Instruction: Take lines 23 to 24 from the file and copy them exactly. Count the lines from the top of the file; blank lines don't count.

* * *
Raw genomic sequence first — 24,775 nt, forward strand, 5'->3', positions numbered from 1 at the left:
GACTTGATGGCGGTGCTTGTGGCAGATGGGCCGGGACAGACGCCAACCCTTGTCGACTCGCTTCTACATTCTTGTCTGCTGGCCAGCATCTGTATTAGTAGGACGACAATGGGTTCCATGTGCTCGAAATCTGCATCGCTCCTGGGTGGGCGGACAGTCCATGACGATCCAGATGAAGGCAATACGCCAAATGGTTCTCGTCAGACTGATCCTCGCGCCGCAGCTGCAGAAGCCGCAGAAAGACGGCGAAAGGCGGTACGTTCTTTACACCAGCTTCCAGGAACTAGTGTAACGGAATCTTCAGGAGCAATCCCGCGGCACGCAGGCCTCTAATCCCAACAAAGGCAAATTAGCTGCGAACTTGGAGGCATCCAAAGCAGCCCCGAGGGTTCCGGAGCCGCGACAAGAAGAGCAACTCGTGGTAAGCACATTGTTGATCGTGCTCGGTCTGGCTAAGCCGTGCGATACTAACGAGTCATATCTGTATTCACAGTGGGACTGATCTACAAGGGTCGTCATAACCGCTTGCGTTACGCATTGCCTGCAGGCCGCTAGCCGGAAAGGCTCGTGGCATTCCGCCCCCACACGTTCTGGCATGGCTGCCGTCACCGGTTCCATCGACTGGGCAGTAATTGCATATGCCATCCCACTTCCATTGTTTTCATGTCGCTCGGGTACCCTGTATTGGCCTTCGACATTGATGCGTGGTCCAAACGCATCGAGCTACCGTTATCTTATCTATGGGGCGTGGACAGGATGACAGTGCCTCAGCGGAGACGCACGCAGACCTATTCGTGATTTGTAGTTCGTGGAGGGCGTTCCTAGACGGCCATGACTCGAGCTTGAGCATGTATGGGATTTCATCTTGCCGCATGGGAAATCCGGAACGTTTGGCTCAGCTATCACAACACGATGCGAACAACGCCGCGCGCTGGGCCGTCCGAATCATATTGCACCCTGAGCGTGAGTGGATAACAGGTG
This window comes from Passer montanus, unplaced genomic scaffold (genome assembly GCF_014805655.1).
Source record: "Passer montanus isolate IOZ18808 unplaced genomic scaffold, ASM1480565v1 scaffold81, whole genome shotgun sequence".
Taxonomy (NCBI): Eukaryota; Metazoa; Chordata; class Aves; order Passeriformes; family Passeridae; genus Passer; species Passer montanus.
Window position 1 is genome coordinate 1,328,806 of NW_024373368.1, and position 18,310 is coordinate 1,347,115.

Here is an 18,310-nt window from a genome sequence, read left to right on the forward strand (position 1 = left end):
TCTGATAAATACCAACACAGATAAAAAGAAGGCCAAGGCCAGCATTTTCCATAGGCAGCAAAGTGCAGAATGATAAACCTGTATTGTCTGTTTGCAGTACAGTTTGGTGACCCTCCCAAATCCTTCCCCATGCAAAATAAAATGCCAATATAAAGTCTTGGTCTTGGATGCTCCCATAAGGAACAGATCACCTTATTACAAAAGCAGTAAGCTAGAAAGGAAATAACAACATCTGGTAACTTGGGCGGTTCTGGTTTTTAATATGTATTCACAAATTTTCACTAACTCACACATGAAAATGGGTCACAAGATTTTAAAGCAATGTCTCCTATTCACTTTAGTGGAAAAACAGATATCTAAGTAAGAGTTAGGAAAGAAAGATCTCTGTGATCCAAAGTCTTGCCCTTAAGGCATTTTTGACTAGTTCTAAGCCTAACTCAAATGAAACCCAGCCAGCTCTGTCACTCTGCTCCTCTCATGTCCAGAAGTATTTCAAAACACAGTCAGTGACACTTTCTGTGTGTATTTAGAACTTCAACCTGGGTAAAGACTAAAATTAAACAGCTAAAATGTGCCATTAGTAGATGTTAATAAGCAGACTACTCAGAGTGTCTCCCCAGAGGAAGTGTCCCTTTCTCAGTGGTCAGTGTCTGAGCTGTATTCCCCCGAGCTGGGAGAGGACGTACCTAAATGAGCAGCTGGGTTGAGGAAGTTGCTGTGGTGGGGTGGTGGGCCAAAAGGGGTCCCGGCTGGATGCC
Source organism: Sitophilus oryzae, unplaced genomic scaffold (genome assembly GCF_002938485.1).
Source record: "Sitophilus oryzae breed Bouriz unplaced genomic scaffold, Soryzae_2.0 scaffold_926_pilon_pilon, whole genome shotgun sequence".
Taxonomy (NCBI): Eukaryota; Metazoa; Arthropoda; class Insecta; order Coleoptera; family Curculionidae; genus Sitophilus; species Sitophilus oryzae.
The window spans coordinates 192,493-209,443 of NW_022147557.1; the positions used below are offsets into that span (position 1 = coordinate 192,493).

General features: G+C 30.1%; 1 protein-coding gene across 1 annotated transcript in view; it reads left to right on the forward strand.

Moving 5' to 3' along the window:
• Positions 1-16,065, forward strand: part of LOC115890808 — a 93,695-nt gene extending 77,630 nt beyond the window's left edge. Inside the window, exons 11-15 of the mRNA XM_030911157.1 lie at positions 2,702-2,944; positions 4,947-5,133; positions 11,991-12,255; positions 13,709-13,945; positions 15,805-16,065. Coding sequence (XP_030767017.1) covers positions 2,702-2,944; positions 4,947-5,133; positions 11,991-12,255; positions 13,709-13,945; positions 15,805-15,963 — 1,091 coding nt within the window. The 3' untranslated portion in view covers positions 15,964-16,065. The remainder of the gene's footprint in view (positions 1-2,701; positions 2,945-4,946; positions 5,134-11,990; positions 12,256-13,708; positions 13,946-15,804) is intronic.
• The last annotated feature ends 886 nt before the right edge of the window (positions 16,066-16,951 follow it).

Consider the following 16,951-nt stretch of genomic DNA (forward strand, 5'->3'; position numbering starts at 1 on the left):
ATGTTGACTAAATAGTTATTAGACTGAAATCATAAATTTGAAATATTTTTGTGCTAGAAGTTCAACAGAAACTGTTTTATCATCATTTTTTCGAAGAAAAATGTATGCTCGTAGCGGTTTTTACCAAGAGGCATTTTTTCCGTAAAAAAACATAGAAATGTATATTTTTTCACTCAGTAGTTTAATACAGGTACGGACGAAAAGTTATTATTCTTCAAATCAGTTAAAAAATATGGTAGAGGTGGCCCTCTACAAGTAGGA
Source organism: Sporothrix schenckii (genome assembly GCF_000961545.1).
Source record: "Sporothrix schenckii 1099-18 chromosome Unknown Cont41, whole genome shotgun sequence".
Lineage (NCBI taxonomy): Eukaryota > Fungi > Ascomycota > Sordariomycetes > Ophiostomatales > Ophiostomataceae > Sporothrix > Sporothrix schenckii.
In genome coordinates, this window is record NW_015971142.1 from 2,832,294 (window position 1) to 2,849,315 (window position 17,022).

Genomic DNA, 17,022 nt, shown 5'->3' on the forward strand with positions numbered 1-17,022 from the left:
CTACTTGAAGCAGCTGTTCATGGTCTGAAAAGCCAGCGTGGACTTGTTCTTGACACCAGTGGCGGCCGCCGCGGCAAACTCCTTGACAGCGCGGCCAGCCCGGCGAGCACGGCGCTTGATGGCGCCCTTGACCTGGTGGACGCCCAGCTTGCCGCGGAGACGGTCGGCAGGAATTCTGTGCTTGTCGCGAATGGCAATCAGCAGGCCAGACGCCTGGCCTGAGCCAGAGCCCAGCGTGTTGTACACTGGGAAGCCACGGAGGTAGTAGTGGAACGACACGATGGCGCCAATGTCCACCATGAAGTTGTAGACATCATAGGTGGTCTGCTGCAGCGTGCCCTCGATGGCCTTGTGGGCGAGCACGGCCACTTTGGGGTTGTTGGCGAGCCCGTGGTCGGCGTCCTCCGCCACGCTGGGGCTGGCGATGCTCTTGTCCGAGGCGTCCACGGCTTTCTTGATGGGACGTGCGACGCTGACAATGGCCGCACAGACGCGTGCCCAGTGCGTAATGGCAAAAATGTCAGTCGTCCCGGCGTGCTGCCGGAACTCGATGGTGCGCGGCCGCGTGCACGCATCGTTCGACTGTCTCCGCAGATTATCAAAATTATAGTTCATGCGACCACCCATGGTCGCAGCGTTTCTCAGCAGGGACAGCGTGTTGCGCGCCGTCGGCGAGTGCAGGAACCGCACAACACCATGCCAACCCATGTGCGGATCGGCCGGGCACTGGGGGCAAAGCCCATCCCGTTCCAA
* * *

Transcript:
Genomic DNA, 17,022 nt, shown 5'->3' on the forward strand with positions numbered 1-17,022 from the left:
CTACTTGAAGCAGCTGTTCATGGTCTGAAAAGCCAGCGTGGACTTGTTCTTGACACCAGTGGCGGCCGCCGCGGCAAACTCCTTGACAGCGCGGCCAGCCCGGCGAGCACGGCGCTTGATGGCGCCCTTGACCTGGTGGACGCCCAGCTTGCCGCGGAGACGGTCGGCAGGAATTCTGTGCTTGTCGCGAATGGCAATCAGCAGGCCAGACGCCTGGCCTGAGCCAGAGCCCAGCGTGTTGTACACTGGGAAGCCACGGAGGTAGTAGTGGAACGACACGATGGCGCCAATGTCCACCATGAAGTTGTAGACATCATAGGTGGTCTGCTGCAGCGTGCCCTCGATGGCCTTGTGGGCGAGCACGGCCACTTTGGGGTTGTTGGCGAGCCCGTGGTCGGCGTCCTCCGCCACGCTGGGGCTGGCGATGCTCTTGTCCGAGGCGTCCACGGCTTTCTTGATGGGACGTGCGACGCTGACAATGGCCGCACAGACGCGTGCCCAGTGCGTAATGGCAAAAATGTCAGTCGTCCCGGCGTGCTGCCGGAACTCGATGGTGCGCGGCCGCGTGCACGCATCGTTCGACTGTCTCCGCAGATTATCAAAATTATAGTTCATGCGACCACCCATGGTCGCAGCGTTTCTCAGCAGGGACAGCGTGTTGCGCGCCGTCGGCGAGTGCAGGAACCGCACAACACCATGCCAACCCATGTGCGGATCGGCCGGGCACTGGGGGCAAAGCCCATCCCGTTCCAA